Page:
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The Spirit of Place, Love and Art   Leave a comment

I’m a fan of Alice Hoffman’s prolific work and her most recent, The Marriage of Opposites, reminds me why. She often incorporates elements of little-known history with a touch of the mystical. On the surface that may not sound enticing, but in Hoffman’s hands it is never overwhelming.

Set on the Caribbean island of St. Thomas in the early 1800s, Rachel’s father is among a group of Jewish immigrants who fled persecution from the European Inquisition. To describe his daughter as headstrong is an understatement.

The narrative primarily focuses on Rachel’s life, but later alternates with others. While still in her teens, Rachel is forced to marry Isaac, a man nearly twice her age. Following his death she’s left without property of own and seven children – three from Isaac’s first marriage.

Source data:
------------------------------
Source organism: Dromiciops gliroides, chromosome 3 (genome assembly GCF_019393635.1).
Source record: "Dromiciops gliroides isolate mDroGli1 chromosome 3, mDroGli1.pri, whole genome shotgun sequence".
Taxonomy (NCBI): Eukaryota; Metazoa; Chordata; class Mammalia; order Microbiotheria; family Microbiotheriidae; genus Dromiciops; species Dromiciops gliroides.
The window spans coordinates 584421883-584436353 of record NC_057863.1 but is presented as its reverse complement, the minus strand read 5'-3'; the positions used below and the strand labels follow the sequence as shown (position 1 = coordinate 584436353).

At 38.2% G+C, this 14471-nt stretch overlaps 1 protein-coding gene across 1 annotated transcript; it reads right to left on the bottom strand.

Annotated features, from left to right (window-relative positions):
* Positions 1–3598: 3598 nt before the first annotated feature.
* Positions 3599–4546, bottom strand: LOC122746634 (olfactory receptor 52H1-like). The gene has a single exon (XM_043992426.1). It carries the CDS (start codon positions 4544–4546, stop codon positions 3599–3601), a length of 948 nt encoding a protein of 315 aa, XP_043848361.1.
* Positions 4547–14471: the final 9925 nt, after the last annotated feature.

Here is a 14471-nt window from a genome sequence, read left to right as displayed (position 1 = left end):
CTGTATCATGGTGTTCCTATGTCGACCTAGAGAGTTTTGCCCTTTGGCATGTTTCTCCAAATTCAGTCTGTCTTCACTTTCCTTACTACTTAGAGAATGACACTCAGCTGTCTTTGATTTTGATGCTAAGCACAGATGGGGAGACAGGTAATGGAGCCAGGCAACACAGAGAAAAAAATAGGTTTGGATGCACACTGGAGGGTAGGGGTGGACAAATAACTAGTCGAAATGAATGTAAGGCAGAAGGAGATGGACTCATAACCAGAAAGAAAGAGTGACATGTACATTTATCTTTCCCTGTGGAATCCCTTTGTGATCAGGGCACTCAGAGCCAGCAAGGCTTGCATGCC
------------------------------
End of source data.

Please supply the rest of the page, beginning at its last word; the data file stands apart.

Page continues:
This is not a tale of survival, though. It is part biography but largely a love story. It’s full of passion that emerges when Rachel meets Isaac’s young cousin, Frederic Pizzaro*, who arrives from Paris to take over the family business.

Going against their religion and social mores, Rachel and Frederic marry. Their youngest son, Camille, shares his mother’s obstinate nature; she acknowledges him as her favorite, although the two are often in conflict. The story soon becomes his as he struggles to pursue his artistic endeavors and eventually find his place among the French Impressionists.

Hoffman’s tale is also about of the influence of the island’s bright colors, cultural expectations and what happens when they collide with dreams.

The Marriage of Opposites
Four Bookmarks
Simon & Schuster, 2015
365 pages

*Camile changed the spelling of the name when he moved to Paris.

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